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Tip of the Week: A URL Can Help Give Away A Phishing Attack

Tip of the Week: A URL Can Help Give Away A Phishing Attack

Back in 1995, scammers pulled the first phishing attack. They took the identity of AOL employees and requested the billing information of users through instant messaging. More sophisticated phishing attempts have evolved over the years, culminating in the commonly-seen email phishing attack, which tricks users into handing over personal or sensitive information. Phishing attacks can be seen through, so we’ll show you how you can identify threats before they become a problem.

How Phishing Emails Work
Above everything else, a phishing email needs to be convincing it if wants to trick anyone into opening it. For example, if you received an email from the bank filled to the brim with misspellings and blocked images, would you trust them? Phishing attempts have become more elaborate and more difficult to identify, as hackers understand that detail is important to trick users. Still, if you look closely, you’ll be able to identify a real message from a fake message designed to steal your information. In particular, you can check a URL for legitimacy.

The Tricks of Malicious URLs
Phishing attacks will typically require that the user clicks on a URL found in the phony email. They will then be redirected to a website that asks for their credentials. Most users who don’t know better will click on the link and not think twice about where it leads. Hackers understand this and try to distract them from caring by using strong language, urging them to take immediate action. This is how deceptive URLs try to succeed, but there is one fatal flaw in this tactic.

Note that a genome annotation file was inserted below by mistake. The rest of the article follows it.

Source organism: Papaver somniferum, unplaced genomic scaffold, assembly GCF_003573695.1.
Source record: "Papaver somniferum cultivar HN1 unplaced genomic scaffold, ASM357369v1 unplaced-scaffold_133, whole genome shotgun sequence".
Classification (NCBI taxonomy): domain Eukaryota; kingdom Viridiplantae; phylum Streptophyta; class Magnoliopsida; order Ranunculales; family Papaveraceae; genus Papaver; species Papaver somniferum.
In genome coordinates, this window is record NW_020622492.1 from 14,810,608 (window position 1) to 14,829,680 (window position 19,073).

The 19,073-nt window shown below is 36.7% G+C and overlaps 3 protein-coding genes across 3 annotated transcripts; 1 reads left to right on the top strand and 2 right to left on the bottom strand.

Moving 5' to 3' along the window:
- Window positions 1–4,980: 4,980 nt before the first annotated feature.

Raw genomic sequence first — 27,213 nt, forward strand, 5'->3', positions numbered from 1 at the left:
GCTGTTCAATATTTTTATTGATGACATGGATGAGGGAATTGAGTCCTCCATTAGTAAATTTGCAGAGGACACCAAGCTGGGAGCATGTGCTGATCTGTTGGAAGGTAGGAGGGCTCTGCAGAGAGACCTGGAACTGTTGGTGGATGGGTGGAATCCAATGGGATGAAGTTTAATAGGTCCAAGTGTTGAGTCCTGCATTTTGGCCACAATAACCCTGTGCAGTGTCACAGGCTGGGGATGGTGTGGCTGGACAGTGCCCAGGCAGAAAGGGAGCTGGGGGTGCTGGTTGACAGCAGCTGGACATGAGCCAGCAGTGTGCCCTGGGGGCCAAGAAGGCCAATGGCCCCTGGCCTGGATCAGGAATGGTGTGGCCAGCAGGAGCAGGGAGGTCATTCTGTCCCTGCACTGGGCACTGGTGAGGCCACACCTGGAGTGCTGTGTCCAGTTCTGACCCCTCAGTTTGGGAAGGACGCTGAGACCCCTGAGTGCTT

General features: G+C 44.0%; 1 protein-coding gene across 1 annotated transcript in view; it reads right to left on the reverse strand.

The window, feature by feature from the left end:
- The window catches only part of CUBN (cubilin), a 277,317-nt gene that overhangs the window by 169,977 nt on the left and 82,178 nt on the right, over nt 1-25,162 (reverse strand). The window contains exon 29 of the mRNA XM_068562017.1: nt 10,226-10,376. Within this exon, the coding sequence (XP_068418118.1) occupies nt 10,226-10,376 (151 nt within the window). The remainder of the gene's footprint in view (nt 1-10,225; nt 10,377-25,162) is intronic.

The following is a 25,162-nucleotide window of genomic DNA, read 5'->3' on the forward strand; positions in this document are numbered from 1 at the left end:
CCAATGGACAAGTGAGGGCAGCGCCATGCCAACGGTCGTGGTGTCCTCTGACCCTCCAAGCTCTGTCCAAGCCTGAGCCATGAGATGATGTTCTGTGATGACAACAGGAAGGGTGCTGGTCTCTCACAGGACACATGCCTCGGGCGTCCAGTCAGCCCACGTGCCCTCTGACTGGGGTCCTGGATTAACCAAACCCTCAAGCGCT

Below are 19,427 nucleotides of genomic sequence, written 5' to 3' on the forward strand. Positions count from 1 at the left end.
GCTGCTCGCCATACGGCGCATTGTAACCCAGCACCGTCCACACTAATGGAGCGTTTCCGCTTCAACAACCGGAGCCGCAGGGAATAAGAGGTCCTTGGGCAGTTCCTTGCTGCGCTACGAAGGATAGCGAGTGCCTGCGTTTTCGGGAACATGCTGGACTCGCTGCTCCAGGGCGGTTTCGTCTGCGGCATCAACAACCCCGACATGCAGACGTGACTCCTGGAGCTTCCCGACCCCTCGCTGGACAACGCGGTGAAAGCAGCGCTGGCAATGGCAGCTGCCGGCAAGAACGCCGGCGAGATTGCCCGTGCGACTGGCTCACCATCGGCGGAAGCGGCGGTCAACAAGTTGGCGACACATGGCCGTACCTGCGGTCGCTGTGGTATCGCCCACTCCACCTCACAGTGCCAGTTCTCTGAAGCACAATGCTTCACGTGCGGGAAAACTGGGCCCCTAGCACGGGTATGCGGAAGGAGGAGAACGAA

Avoiding Phishing Attempts
Phishing emails show all sorts of warning signs that you can identify if you’re observant. First, take note of any links that are in the message. Do NOT click them without first checking if they are legitimate. Hover over the link and see where it goes. Again, be extra careful to only hover over it and not click it. You should see where the URL goes, and if it’s not to the domain that it claims to be from, just avoid it. For example, if an email claims to be from paypal and wants you to click a link, the link should go to paypal.com--not payypal.com. Such an event could very well be a scam that wants to steal your username and password.

In other words, it’s a matter of common sense. Does the link look like it makes sense in the context of the sender?

If the answer is no, you’re probably staring at a phishing email. Don’t click the link, as it could perform any number of functions, from taking you to a malicious website or instigating a download of malicious files. Regardless, the end result will surely be detrimental to your organization and its network security.

Computerware can keep your network from suffering these types of breaches. To learn more about how we can keep phishing messages out of your inbox and monitor your network in real time for data breaches. To learn more, reach out to us at (703) 821-8200.



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Thursday, 20 July 2017
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